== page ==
The Australian Medical Association (AMA) yesterday issued its Private Health Insurance Report Card 2019 to provide consumers with clear, simple information about how health insurance really works.
The 2019 Report Card also shows a system on a precipice. Increases in premiums are averaging 3-5% a year, while wage growth is stuck at around 2%.
Premiums are going up because an ever-increasing number of younger and healthy Australians are opting out of private health insurance.
Australians have now seen four years of decreasing hospital treatment coverage as a percentage of the population, from 47.4% in the June quarter of 2015, to 44.2% as of June 2019. In the same period, the number of people holding private hospital coverage (with hospital treatment products) fell from 11,276,328 to 11,227,569 – a difference of 48,759
However, this decline is not even. Younger cohorts are dropping their insurance, leaving a higher concentration of older, high-claiming members in the system.
The number of people covered by private health insurance has declined in every age group up to age 60, with the biggest fall in the 20-39 year-olds. Meanwhile, the number of people with private health insurance is rising for every age group over 60, particularly among 70-79 year-olds. There are almost 100,000 fewer 20-39 year-olds and 360,000 more people over 60 insured now than five years ago
The Report reads, “The Government must build on the reforms of 2018 and start to address indexation and variation in rebates and insurer contracts. We need to work to bring back the value in insurance policies, before it is too late.”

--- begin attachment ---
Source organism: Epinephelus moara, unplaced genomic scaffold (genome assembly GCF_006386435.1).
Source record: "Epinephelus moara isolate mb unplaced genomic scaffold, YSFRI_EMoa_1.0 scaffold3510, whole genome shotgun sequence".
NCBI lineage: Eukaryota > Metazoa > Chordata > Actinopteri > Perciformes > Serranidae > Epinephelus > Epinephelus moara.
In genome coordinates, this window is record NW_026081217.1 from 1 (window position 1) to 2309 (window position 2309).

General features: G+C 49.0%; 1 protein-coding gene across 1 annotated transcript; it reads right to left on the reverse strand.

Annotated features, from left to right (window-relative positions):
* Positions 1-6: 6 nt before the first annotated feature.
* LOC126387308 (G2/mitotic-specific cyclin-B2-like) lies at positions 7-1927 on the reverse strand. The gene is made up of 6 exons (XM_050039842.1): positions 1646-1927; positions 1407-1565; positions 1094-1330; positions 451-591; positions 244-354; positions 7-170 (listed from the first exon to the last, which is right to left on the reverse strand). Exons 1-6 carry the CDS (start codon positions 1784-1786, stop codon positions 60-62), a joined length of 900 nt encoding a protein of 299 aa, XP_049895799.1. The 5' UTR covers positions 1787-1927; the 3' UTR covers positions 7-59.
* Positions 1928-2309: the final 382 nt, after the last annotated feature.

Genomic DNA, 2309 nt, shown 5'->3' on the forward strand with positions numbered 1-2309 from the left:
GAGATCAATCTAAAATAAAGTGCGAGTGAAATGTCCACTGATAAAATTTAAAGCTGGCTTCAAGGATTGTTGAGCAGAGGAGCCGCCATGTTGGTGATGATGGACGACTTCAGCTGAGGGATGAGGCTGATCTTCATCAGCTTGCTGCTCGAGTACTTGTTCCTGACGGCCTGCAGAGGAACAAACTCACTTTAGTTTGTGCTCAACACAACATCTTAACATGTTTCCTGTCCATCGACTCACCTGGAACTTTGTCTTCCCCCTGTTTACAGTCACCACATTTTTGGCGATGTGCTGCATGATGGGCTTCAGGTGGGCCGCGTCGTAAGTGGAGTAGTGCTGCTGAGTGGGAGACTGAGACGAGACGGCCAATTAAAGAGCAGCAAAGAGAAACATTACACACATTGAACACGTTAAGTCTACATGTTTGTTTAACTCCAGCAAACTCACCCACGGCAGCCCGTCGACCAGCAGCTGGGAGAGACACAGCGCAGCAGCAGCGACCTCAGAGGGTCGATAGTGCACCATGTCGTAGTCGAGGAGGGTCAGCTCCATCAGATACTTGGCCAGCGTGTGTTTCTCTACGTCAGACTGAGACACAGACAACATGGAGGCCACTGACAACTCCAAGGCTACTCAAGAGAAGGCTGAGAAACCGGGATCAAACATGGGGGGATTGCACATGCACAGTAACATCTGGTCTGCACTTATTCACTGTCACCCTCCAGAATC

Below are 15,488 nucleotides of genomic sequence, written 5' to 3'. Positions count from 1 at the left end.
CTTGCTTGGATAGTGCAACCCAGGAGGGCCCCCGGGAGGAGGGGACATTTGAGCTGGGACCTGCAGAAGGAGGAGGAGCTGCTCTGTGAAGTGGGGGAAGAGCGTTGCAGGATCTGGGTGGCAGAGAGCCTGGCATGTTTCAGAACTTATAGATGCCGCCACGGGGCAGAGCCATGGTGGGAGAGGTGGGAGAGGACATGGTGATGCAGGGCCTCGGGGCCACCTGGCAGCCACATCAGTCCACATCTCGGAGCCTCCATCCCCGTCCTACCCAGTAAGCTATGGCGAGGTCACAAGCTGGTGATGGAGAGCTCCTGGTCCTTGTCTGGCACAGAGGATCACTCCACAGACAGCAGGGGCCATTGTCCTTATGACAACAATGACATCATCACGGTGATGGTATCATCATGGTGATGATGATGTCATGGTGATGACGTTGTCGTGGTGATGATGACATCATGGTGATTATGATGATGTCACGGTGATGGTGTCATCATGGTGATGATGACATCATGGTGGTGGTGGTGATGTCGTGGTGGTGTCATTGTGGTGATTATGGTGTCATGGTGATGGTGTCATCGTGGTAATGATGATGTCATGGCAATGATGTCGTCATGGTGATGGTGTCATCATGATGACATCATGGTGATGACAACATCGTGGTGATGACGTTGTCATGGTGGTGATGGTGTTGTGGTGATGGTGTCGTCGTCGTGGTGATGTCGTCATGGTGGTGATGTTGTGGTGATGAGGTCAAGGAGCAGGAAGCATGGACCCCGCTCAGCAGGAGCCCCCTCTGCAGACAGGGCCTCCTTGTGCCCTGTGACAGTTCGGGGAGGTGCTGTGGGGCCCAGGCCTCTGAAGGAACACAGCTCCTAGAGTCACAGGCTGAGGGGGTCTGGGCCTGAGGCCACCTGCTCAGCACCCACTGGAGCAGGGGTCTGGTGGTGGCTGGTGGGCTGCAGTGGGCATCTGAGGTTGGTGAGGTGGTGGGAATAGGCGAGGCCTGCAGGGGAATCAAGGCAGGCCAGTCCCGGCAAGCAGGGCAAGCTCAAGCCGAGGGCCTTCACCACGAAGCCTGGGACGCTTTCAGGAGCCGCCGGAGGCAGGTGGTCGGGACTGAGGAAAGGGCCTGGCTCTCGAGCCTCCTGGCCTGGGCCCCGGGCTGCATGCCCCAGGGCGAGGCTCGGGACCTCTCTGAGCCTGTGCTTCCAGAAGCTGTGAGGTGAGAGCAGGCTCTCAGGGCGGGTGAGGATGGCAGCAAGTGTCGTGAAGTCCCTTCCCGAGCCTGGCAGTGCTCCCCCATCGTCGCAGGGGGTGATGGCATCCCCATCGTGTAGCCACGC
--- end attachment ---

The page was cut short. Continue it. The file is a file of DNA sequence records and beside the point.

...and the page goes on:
The AMA calls on the government to ensure that the private health sector remains efficient, robust, and productive.
The 2019 Report Card, which is the fourth annual edition to date, provides the latest comparison of the proportion of hospital and medical costs covered by each fund, and examples across a number of common procedures of the different levels of benefits provided by funds.
2019 has seen the implementation of government reforms to private health insurance, including the creation of Gold, Silver, Bronze and Basic categories of health plans. New insurance policies began to be categorised under this system from 1 April 2019 , and by April 2020 all products must fully comply with the new arrangements.
The Report Card highlights the varying levels of benefits and gaps across policies and the significant variation that can occur on a state-by-state, basis even across the same insurer.
Gold, silver and bronze
Australians are still confused about their private health insurance options and are being scammed despite the reforms aimed at simplifying the system, according to findings from research commissioned by consumer lobby group Choice.
Changes introduced earlier this year were designed to make policies easier to understand — labelling them as gold, silver, bronze and basic with “plus” versions of some categories also available.
But Choice analysis has found more than 215 silver and silver-plus policies that cost more than gold policies from competitors.
However, the private health insurance industry’s peak representative body, Private HealthCare Australia, dismissed the allegations, reported ABC News. Private HealthCare Australia chief executive Rachel David said, “There will inevitably be some overlap between the categories as health funds compete with each other on price and values but the important thing is consumers are now much more easily able to compare between policies.”